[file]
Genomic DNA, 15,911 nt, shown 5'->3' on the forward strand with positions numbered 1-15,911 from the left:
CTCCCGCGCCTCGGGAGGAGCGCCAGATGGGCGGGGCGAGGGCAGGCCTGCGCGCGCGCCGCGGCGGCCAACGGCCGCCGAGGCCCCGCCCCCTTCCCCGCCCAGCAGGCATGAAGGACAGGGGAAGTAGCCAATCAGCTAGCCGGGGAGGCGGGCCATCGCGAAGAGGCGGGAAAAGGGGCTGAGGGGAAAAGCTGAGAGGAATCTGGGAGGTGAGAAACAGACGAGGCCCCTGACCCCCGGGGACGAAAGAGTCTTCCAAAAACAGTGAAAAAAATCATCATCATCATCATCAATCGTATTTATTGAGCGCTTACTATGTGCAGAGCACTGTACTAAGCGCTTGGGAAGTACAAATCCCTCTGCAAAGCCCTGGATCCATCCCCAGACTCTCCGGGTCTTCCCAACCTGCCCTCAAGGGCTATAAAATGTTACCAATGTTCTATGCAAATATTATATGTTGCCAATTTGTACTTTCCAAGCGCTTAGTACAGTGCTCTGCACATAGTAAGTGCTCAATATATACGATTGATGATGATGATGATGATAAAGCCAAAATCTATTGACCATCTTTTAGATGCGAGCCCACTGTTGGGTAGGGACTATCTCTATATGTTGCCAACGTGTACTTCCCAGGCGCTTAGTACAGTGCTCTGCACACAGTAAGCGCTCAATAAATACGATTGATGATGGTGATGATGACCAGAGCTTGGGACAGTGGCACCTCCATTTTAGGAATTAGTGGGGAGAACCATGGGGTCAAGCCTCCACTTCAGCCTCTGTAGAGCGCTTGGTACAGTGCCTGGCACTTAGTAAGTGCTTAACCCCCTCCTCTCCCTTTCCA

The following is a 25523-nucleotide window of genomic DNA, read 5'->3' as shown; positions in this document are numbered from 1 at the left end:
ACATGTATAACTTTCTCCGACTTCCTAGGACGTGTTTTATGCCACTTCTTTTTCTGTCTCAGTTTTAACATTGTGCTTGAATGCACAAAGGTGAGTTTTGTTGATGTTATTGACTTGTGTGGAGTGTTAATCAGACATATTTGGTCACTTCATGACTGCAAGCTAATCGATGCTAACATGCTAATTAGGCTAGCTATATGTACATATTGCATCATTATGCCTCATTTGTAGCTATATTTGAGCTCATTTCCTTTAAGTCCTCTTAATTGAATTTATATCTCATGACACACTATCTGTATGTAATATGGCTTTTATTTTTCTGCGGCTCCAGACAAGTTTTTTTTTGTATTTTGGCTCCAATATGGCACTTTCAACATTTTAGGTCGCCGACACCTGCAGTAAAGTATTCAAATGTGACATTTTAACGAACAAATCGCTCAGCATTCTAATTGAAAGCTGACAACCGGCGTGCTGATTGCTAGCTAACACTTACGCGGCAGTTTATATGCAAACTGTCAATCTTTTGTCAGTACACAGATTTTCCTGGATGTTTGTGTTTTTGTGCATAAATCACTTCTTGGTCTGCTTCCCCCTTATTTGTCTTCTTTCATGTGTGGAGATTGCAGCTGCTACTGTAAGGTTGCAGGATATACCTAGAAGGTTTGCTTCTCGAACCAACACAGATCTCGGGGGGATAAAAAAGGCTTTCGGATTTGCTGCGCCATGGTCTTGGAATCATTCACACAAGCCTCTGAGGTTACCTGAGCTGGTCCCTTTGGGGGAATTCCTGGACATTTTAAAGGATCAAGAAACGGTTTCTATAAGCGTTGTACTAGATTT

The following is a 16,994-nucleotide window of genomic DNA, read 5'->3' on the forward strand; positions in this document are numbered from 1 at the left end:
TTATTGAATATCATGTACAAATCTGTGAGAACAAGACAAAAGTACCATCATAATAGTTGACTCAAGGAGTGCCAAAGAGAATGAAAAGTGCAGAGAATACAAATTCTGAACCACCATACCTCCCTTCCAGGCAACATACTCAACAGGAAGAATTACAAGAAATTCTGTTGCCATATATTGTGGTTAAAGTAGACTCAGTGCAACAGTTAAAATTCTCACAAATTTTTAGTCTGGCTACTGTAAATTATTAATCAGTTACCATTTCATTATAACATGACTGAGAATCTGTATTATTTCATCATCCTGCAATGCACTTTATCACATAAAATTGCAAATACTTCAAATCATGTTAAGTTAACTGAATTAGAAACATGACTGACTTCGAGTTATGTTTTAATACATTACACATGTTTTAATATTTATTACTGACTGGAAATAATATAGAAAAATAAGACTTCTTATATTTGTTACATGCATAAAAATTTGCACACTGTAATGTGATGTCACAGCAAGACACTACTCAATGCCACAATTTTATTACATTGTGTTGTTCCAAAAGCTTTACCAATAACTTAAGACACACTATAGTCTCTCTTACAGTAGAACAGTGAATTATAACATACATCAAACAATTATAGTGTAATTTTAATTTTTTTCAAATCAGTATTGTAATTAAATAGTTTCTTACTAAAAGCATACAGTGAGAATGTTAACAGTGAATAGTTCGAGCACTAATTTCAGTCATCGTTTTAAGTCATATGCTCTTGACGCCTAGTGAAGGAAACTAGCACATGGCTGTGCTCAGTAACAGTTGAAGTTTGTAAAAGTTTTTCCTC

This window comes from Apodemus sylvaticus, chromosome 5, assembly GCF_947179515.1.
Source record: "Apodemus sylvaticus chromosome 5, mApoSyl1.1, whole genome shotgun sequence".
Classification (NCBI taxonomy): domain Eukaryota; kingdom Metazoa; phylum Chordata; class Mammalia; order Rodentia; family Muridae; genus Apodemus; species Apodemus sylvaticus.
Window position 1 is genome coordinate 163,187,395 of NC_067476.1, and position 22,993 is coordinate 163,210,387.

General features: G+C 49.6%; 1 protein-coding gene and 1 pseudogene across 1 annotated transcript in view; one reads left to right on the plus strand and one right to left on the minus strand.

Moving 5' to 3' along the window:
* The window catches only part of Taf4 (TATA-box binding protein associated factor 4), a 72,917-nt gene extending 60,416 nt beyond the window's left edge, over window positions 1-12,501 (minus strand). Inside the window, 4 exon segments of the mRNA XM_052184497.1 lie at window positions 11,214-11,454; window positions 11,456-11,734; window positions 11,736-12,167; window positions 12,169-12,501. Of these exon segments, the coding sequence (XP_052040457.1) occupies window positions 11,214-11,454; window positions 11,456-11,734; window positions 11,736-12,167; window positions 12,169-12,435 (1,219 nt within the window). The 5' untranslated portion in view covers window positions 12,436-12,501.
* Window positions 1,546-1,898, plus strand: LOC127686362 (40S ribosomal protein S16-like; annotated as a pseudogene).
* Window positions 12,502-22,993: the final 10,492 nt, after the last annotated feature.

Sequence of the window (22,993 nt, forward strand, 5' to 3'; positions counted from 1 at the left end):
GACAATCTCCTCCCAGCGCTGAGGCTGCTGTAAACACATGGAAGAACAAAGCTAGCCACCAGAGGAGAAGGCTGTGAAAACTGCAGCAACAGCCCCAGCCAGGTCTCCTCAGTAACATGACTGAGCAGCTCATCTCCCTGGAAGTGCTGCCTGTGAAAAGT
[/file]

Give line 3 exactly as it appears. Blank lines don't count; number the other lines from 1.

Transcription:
The following is a 25523-nucleotide window of genomic DNA, read 5'->3' as shown; positions in this document are numbered from 1 at the left end: